Man turns himself in for graffiti at Zion National Park
ST. GEORGE, Utah – A very popular hike in Zion National Park is getting a lot of attention on social media, but not for its sweeping views. Instead, it’s for the graffiti recently left behind – graffiti that also led everyone straight to the culprit.
At first glance, the photo is a perfect Instagram shot of Angel’s Landing. But look a little closer and scrawled on a rock in permanent marker is the Instagram handle of “suspence fitness.” Next to it, is written “Teena and Spencer 2018” encased in a heart.
The person who allegedly wrote it, Spencer Beaudreault, says he’s a fitness coach from Tampa, Fla. Under his post he stated, “I had to.”
The Instagram photo went viral over the weekend, but not in the way the culprit was hoping. People called him out saying the graffiti is “disgusting” and “criminal.” Many even tagged the National Park Service hoping they’d take immediate action. They are.
“Graffiti is vandalism and it’s a Class B misdemeanor here in the park, so it carries a maximum penalty of a $5,000 fine or six months in jail,” said Andrew Fitzgerald, deputy chief ranger with Zion National Park.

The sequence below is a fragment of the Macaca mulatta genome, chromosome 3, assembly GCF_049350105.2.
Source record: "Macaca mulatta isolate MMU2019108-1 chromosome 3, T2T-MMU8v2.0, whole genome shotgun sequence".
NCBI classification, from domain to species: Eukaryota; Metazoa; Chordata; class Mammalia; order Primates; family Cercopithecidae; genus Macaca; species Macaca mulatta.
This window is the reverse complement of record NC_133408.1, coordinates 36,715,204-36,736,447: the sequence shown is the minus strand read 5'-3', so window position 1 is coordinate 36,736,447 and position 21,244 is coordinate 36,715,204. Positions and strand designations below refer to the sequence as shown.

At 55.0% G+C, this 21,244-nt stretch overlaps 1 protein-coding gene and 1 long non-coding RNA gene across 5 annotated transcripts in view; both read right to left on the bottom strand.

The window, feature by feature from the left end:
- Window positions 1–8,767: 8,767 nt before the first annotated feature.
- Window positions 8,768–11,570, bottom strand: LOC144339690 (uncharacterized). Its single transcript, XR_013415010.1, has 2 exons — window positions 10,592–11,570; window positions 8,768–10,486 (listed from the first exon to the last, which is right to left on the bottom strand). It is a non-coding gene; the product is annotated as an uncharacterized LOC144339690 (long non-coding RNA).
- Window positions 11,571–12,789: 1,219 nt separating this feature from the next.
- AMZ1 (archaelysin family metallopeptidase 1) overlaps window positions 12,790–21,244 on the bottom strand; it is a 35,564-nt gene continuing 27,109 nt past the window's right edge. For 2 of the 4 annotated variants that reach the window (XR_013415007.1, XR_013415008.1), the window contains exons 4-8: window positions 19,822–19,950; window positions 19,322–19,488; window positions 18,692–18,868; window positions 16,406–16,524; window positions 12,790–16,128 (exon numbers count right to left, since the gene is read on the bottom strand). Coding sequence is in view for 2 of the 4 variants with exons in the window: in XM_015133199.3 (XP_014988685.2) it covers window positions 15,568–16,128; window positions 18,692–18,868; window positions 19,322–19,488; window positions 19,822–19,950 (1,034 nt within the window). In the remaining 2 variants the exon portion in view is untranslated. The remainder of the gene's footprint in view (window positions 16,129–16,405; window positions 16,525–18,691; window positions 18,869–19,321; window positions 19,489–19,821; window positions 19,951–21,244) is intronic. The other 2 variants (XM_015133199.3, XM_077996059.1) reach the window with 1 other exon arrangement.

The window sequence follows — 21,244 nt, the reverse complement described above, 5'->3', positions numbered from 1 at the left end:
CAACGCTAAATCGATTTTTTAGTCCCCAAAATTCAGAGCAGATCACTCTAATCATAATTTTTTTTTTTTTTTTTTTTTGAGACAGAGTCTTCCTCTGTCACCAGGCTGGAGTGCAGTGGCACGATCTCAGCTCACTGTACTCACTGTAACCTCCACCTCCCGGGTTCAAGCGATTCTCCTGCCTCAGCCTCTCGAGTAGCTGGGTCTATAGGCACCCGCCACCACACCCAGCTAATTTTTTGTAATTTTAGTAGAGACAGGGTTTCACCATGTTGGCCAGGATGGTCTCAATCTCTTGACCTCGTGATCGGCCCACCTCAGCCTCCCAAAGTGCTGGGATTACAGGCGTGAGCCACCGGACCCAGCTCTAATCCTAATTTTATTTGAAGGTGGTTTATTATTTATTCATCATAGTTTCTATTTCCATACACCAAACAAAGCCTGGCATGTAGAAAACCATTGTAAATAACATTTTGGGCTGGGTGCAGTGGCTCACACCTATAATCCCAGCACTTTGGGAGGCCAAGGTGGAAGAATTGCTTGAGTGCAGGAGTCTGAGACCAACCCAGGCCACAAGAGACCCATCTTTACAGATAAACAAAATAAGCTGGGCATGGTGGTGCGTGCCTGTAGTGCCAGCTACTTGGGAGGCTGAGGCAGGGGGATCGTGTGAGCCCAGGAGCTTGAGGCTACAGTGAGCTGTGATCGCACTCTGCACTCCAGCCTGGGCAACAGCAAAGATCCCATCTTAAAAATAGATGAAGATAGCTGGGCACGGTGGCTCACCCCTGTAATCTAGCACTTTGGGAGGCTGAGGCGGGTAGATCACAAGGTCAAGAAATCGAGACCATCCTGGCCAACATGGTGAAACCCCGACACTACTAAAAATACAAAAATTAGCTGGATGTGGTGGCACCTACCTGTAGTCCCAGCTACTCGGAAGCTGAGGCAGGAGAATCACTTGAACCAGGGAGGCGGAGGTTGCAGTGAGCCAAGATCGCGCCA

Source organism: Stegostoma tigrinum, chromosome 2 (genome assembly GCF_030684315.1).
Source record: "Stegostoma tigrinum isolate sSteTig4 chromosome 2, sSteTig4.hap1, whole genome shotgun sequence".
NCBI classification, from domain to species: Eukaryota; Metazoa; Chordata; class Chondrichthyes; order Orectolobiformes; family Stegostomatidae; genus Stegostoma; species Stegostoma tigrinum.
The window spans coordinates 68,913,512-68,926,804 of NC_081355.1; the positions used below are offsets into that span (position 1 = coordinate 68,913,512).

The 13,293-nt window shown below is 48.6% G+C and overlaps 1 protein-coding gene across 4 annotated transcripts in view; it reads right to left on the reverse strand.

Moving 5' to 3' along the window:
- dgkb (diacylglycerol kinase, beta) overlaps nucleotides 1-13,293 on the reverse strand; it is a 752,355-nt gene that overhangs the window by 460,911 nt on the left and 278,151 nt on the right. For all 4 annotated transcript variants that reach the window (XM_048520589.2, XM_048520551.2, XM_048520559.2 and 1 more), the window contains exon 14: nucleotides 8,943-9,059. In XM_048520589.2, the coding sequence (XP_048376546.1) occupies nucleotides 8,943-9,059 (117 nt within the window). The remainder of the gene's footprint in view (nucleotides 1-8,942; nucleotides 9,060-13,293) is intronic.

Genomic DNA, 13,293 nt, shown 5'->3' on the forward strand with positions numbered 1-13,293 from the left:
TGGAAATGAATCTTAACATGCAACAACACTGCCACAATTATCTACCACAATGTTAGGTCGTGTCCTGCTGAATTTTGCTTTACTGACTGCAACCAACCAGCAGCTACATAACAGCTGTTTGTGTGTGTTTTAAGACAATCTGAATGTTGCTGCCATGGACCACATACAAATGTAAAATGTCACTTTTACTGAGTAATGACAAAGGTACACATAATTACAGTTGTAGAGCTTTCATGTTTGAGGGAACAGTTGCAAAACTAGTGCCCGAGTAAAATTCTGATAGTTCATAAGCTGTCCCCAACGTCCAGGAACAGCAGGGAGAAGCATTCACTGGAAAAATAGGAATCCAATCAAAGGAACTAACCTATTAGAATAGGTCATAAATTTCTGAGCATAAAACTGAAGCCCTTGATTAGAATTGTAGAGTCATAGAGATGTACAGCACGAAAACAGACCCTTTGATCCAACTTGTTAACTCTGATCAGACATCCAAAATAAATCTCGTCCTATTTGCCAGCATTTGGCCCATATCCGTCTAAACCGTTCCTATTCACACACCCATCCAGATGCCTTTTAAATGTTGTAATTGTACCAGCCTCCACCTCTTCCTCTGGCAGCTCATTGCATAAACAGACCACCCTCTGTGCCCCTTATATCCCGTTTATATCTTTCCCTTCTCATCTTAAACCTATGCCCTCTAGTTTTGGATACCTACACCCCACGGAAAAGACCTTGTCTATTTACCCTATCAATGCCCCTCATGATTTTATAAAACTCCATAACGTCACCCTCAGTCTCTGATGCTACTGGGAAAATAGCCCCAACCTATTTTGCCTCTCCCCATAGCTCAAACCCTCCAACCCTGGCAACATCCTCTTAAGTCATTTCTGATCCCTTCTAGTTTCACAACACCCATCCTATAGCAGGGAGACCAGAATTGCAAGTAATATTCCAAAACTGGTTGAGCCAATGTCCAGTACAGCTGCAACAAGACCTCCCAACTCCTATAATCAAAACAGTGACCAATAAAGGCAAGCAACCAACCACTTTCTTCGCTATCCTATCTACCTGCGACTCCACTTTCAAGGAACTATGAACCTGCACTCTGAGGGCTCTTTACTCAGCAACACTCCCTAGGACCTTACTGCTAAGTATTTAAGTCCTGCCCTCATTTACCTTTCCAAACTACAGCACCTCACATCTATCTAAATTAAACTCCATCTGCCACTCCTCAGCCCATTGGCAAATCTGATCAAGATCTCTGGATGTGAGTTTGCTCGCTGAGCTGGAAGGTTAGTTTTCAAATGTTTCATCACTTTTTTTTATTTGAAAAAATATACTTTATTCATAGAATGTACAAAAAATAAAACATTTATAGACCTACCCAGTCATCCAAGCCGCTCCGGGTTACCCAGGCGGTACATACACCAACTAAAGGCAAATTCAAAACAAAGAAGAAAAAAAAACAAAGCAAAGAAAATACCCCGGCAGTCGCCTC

After what was likely a huge amount of backlash, Beaudreault took action himself. He shut down his social media accounts and apparently even his business website. Before his Instagram was deleted, he also wrote this:
“I’m so so so so so sorry about this. I am contacting the park to help with the situation. I did not mean to cause any harm and I obviously was not thinking.”
Beaudreault did call the park and Fitzgerald says they are working out a plan with him where he’ll pay for the entire clean-up, and potentially avoid additional fines or criminal charges.
“He’s very apologetic. He wants to do the right thing,” Fitzgerald said. “It was pressure from the public and it was education from the public. A lot of people don’t recognize that it’s wrong. But he learned the hard way from a lot of people that it’s not appreciated.”
Fitzgerald says they deal with thousands of instances of graffiti every year at Zion National Park, but rarely do people turn themselves in.
Beaudreault did not respond to our request for comment.